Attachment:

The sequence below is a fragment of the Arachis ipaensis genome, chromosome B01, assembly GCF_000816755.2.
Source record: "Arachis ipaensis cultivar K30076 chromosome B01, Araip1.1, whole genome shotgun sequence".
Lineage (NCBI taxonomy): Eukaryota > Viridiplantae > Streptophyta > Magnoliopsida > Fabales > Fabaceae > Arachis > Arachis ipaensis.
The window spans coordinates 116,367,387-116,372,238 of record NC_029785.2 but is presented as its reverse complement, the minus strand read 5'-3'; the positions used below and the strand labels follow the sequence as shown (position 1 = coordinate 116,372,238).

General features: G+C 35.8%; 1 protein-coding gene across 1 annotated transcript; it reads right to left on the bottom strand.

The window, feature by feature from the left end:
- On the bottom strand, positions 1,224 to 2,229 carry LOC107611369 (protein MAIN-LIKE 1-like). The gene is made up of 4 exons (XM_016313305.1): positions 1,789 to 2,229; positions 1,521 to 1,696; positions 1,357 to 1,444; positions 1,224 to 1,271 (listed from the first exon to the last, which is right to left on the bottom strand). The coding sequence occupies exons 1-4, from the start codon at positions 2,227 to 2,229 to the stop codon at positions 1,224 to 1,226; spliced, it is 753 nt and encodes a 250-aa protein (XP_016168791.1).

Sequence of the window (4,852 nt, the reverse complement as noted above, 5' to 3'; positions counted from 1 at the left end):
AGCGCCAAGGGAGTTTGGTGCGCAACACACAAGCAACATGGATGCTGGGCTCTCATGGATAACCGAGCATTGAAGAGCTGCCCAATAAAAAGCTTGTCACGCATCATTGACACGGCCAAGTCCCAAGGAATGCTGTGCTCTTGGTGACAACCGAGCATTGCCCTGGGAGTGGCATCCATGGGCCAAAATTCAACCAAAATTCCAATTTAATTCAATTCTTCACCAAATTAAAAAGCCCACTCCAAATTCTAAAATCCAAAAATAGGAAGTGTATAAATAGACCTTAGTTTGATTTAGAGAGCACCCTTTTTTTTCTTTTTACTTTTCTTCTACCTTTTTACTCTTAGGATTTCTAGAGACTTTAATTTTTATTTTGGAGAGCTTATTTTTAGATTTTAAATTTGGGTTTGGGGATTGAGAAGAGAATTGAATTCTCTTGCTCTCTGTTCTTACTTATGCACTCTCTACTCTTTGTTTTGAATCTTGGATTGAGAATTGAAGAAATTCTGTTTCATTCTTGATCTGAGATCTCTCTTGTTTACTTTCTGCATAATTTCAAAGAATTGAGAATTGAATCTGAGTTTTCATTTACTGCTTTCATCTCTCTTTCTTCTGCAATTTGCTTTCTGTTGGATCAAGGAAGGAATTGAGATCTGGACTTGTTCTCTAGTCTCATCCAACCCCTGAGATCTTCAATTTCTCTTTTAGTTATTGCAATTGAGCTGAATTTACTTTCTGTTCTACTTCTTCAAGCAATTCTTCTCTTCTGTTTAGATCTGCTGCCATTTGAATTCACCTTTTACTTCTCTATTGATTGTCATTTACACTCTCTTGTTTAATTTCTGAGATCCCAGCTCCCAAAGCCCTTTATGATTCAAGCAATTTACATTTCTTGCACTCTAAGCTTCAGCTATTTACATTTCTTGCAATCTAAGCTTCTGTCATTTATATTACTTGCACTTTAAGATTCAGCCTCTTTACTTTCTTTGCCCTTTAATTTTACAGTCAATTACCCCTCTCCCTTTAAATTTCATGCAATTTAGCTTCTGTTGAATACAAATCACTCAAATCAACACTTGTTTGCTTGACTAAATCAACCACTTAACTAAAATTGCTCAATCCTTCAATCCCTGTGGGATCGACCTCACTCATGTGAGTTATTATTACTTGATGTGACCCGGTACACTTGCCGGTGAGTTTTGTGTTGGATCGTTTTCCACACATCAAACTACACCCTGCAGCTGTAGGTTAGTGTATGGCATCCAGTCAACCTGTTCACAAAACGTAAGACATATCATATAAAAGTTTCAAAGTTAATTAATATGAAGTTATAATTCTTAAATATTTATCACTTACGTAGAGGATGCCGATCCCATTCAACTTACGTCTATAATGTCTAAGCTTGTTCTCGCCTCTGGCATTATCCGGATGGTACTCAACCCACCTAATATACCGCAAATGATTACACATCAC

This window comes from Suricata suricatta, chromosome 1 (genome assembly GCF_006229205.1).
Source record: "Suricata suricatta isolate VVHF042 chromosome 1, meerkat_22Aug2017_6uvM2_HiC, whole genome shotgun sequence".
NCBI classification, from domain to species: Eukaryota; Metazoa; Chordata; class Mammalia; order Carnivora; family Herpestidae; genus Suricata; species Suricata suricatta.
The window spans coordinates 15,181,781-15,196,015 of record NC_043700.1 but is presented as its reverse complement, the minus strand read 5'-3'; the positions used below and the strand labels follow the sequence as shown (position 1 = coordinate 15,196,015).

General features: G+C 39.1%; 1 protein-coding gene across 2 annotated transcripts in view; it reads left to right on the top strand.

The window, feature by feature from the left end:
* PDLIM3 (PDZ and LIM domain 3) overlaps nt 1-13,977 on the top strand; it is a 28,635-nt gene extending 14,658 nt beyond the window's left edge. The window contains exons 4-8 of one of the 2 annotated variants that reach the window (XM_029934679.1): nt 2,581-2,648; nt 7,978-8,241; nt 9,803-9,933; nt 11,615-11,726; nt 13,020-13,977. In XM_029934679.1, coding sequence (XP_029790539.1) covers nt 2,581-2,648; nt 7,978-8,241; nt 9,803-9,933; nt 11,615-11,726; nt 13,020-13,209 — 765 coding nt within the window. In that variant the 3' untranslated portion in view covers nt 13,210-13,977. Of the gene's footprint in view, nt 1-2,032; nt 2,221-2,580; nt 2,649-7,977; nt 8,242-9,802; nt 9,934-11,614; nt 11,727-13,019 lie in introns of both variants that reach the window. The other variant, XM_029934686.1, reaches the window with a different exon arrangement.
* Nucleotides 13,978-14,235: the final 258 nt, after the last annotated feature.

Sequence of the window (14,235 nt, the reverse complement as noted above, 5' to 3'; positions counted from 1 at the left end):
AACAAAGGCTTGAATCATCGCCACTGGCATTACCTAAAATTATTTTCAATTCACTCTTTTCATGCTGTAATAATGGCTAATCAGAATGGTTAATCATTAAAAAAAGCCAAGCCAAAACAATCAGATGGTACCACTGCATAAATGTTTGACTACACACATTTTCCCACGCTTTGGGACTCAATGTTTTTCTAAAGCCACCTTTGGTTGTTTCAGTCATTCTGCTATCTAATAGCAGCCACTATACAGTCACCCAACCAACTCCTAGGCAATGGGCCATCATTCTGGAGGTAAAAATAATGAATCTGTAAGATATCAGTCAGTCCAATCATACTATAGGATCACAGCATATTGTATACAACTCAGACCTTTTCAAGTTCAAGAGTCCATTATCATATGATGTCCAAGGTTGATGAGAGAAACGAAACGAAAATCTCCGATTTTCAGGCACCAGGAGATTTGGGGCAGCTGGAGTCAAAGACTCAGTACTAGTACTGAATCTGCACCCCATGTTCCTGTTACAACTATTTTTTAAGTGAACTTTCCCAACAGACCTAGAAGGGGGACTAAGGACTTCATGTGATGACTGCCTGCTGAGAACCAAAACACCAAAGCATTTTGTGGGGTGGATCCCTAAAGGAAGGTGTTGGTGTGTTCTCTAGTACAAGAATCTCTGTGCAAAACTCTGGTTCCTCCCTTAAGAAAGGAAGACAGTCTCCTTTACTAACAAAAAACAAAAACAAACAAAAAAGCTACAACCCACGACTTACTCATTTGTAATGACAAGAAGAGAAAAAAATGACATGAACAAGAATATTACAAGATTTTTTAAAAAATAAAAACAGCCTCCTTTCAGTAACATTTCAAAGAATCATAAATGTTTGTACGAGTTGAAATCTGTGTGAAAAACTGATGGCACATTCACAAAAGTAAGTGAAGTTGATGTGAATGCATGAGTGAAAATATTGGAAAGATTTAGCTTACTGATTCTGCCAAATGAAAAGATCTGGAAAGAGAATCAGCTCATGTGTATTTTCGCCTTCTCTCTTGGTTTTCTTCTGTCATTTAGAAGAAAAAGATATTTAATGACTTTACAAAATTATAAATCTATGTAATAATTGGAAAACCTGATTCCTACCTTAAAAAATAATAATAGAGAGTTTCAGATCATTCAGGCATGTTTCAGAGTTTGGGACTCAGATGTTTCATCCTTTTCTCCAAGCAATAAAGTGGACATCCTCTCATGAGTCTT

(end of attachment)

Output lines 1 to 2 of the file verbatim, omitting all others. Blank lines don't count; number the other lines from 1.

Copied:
The sequence below is a fragment of the Arachis ipaensis genome, chromosome B01, assembly GCF_000816755.2.
Source record: "Arachis ipaensis cultivar K30076 chromosome B01, Araip1.1, whole genome shotgun sequence".